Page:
TCS Daily

Private Plantation Reclaims Nature While Meeting Human Needs

By Robert J. Smith - February 5, 2001 12:00 AM

Located in the piney woods and bottomlands of the southeastern corner of South Carolina's coastal plain, between Charleston, S.C., and Savannah, Ga., is Cypress Bay Plantation of Cummings, S.C.

This private forestland, owned by Skeet Burris and his family, is an example of multiple-use management of forestland for long-term softwood production. It provides an instructive demonstration of how a substantial amount of the nation's forests owned and managed privately are able to provide an ever-growing amount of the nation's forest products. And it is a classic example of the private provision -- at private cost -- of public environmental amenities.

Burris, his wife Gail, and youngest son Charlie, reside in coastal Beaufort, S.C., where he has a successful orthodontic practice. Burris decided some 20 years ago that he wanted his family to become forest landowners as well. Existing plantations are seldom available or affordable. Some families are wealthy enough to hold their plantations for generations, despite a tax system seemingly designed to splinter landholdings and ecosystems into a patchwork of tiny fragmented plots. When death taxes do force large, well-managed plantations onto the market, their prices are often stratospheric and their fate is often shopping malls or housing developments.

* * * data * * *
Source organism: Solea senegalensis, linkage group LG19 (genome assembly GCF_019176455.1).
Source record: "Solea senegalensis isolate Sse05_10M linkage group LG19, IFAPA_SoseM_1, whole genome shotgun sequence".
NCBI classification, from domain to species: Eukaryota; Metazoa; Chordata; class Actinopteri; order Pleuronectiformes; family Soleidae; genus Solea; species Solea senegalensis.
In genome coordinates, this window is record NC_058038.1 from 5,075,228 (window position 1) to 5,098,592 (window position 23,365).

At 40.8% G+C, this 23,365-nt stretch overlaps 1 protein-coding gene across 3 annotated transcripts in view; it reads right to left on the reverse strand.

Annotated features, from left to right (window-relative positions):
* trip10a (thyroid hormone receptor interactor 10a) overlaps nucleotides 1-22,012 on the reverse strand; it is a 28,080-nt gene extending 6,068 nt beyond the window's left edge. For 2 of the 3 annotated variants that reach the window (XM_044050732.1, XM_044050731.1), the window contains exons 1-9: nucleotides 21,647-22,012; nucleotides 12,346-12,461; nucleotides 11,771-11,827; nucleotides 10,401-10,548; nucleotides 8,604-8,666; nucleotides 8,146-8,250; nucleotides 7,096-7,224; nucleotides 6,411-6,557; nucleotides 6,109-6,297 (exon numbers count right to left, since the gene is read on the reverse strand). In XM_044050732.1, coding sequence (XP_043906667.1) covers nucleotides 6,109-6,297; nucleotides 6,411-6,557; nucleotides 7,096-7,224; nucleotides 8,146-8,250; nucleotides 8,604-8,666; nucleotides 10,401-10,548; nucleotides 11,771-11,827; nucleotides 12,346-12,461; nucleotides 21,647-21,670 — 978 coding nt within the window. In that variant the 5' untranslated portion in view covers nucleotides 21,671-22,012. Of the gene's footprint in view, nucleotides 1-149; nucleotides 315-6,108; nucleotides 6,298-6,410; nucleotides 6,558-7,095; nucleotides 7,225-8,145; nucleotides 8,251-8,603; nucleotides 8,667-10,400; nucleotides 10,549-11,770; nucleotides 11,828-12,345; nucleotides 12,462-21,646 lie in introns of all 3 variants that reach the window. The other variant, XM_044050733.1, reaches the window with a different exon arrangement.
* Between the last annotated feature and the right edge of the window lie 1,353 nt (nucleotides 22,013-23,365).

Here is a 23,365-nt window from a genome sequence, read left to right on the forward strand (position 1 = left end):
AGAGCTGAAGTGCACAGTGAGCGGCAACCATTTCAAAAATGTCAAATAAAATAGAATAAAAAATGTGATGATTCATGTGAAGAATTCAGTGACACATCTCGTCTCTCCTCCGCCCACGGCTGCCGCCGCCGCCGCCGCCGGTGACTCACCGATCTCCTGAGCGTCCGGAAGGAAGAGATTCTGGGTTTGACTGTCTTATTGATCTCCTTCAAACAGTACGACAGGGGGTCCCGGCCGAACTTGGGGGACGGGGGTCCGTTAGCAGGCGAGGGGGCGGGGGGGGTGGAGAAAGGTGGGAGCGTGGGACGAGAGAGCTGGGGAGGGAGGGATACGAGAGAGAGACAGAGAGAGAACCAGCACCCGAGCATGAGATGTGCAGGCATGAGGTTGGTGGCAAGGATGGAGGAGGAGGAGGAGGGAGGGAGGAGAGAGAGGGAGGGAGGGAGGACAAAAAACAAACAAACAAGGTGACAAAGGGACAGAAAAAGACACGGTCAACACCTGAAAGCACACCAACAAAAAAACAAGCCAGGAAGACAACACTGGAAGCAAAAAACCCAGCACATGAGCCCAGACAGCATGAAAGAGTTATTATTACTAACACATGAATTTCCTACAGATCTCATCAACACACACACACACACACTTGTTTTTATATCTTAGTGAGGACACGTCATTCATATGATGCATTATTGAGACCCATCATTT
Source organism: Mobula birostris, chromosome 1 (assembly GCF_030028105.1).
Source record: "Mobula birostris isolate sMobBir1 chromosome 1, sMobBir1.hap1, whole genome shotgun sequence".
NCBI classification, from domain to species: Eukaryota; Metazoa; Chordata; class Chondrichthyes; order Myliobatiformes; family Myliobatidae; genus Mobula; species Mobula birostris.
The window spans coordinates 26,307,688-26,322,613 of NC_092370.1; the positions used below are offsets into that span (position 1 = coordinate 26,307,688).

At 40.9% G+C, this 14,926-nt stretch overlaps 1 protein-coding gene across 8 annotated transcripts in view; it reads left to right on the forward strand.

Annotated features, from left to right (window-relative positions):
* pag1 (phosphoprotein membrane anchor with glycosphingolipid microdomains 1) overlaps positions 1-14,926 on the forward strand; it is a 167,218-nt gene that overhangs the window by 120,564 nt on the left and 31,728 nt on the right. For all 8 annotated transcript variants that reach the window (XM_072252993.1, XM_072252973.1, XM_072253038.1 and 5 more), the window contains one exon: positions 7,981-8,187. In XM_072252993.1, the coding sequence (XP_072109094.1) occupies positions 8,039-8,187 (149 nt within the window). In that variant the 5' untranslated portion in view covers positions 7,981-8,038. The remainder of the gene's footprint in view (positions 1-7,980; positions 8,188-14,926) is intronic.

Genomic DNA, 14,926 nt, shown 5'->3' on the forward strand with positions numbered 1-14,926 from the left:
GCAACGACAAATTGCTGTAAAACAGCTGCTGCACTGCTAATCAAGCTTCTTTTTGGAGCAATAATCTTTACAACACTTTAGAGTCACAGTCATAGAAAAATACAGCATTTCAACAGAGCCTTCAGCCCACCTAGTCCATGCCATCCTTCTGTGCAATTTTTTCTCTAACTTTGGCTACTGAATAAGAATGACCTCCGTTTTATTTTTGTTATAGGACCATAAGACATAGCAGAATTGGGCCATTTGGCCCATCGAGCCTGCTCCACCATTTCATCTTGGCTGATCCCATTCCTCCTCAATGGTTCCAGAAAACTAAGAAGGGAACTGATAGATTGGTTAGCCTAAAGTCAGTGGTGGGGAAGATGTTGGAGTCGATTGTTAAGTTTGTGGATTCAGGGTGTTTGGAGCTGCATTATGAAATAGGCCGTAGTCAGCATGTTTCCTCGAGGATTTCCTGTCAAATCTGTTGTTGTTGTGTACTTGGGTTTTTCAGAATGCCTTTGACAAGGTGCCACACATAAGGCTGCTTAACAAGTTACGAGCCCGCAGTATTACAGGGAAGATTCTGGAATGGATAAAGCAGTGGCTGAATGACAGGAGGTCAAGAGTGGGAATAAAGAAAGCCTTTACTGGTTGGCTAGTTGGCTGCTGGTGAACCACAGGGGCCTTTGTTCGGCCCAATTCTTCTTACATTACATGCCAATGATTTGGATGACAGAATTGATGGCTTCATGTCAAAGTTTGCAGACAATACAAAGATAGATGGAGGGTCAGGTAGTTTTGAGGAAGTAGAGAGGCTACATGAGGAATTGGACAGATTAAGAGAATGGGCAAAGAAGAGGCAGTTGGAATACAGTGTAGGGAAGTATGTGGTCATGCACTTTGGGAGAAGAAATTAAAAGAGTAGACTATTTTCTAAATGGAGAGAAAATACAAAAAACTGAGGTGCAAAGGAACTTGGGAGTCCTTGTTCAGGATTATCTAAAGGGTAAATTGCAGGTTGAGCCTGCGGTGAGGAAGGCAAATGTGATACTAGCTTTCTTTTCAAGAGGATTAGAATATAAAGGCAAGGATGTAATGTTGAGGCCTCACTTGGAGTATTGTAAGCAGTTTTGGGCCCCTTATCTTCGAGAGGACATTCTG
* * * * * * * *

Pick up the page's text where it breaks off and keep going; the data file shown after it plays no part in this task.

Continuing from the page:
Burris in 1986 finally found an abandoned, cutover, exhausted 100-acre farm, with dilapidated barns and shacks that had been constructed in the 1890s. "All kinds of trash was lying around," recalls Skeet. "It was just wiped out. The barns on the land had been left to decay, as were the few trees that remained. The whole place was a total disaster --but it was affordable."

In 1989, three years after purchasing the land, he had it under a written Forest Management Plan. Two years later he became a certified tree farmer in the American Tree Farm System (ATFS) and was qualified to place the American Tree Farm member's signs on his property.